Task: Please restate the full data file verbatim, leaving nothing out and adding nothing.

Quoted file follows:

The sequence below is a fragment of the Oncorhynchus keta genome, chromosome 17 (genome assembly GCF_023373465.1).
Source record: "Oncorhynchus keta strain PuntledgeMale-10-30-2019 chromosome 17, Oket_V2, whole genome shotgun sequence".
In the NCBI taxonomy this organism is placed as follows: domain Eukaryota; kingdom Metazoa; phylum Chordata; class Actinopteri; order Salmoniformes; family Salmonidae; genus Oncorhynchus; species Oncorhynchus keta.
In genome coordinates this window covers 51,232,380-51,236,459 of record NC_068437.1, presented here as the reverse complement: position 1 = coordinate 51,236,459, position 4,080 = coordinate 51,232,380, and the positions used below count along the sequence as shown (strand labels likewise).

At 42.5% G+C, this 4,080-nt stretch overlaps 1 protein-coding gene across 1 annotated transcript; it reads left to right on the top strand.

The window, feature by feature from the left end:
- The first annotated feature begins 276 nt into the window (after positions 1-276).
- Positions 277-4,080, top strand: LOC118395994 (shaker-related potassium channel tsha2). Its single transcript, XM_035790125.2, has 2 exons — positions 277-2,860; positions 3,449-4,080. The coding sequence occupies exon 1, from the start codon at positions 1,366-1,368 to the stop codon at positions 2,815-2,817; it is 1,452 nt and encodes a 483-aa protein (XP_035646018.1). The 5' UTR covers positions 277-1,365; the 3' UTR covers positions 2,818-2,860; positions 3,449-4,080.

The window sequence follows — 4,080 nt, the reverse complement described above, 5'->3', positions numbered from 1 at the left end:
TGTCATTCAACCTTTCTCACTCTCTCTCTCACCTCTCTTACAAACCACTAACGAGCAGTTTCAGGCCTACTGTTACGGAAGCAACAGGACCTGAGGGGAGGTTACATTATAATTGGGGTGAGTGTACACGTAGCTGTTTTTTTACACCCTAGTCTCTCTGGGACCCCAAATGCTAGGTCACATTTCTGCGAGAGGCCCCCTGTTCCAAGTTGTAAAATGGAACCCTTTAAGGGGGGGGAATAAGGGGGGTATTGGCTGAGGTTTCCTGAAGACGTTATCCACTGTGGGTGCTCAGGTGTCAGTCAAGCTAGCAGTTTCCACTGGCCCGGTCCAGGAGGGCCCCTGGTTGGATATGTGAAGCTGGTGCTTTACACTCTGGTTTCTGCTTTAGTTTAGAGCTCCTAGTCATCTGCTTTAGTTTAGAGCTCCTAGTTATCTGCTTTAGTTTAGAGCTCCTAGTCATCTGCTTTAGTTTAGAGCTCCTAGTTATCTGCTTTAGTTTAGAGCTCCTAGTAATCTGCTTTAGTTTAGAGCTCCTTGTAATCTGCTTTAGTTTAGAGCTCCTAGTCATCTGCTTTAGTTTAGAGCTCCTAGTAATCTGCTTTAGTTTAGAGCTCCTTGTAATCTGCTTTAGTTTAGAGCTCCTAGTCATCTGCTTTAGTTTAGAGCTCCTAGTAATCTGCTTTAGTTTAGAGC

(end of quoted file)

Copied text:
The sequence below is a fragment of the Oncorhynchus keta genome, chromosome 17 (genome assembly GCF_023373465.1).
Source record: "Oncorhynchus keta strain PuntledgeMale-10-30-2019 chromosome 17, Oket_V2, whole genome shotgun sequence".
In the NCBI taxonomy this organism is placed as follows: domain Eukaryota; kingdom Metazoa; phylum Chordata; class Actinopteri; order Salmoniformes; family Salmonidae; genus Oncorhynchus; species Oncorhynchus keta.
In genome coordinates this window covers 51,232,380-51,236,459 of record NC_068437.1, presented here as the reverse complement: position 1 = coordinate 51,236,459, position 4,080 = coordinate 51,232,380, and the positions used below count along the sequence as shown (strand labels likewise).

At 42.5% G+C, this 4,080-nt stretch overlaps 1 protein-coding gene across 1 annotated transcript; it reads left to right on the top strand.

The window, feature by feature from the left end:
- The first annotated feature begins 276 nt into the window (after positions 1-276).
- Positions 277-4,080, top strand: LOC118395994 (shaker-related potassium channel tsha2). Its single transcript, XM_035790125.2, has 2 exons — positions 277-2,860; positions 3,449-4,080. The coding sequence occupies exon 1, from the start codon at positions 1,366-1,368 to the stop codon at positions 2,815-2,817; it is 1,452 nt and encodes a 483-aa protein (XP_035646018.1). The 5' UTR covers positions 277-1,365; the 3' UTR covers positions 2,818-2,860; positions 3,449-4,080.

The window sequence follows — 4,080 nt, the reverse complement described above, 5'->3', positions numbered from 1 at the left end:
TGTCATTCAACCTTTCTCACTCTCTCTCTCACCTCTCTTACAAACCACTAACGAGCAGTTTCAGGCCTACTGTTACGGAAGCAACAGGACCTGAGGGGAGGTTACATTATAATTGGGGTGAGTGTACACGTAGCTGTTTTTTTACACCCTAGTCTCTCTGGGACCCCAAATGCTAGGTCACATTTCTGCGAGAGGCCCCCTGTTCCAAGTTGTAAAATGGAACCCTTTAAGGGGGGGGAATAAGGGGGGTATTGGCTGAGGTTTCCTGAAGACGTTATCCACTGTGGGTGCTCAGGTGTCAGTCAAGCTAGCAGTTTCCACTGGCCCGGTCCAGGAGGGCCCCTGGTTGGATATGTGAAGCTGGTGCTTTACACTCTGGTTTCTGCTTTAGTTTAGAGCTCCTAGTCATCTGCTTTAGTTTAGAGCTCCTAGTTATCTGCTTTAGTTTAGAGCTCCTAGTCATCTGCTTTAGTTTAGAGCTCCTAGTTATCTGCTTTAGTTTAGAGCTCCTAGTAATCTGCTTTAGTTTAGAGCTCCTTGTAATCTGCTTTAGTTTAGAGCTCCTAGTCATCTGCTTTAGTTTAGAGCTCCTAGTAATCTGCTTTAGTTTAGAGCTCCTTGTAATCTGCTTTAGTTTAGAGCTCCTAGTCATCTGCTTTAGTTTAGAGCTCCTAGTAATCTGCTTTAGTTTAGAGC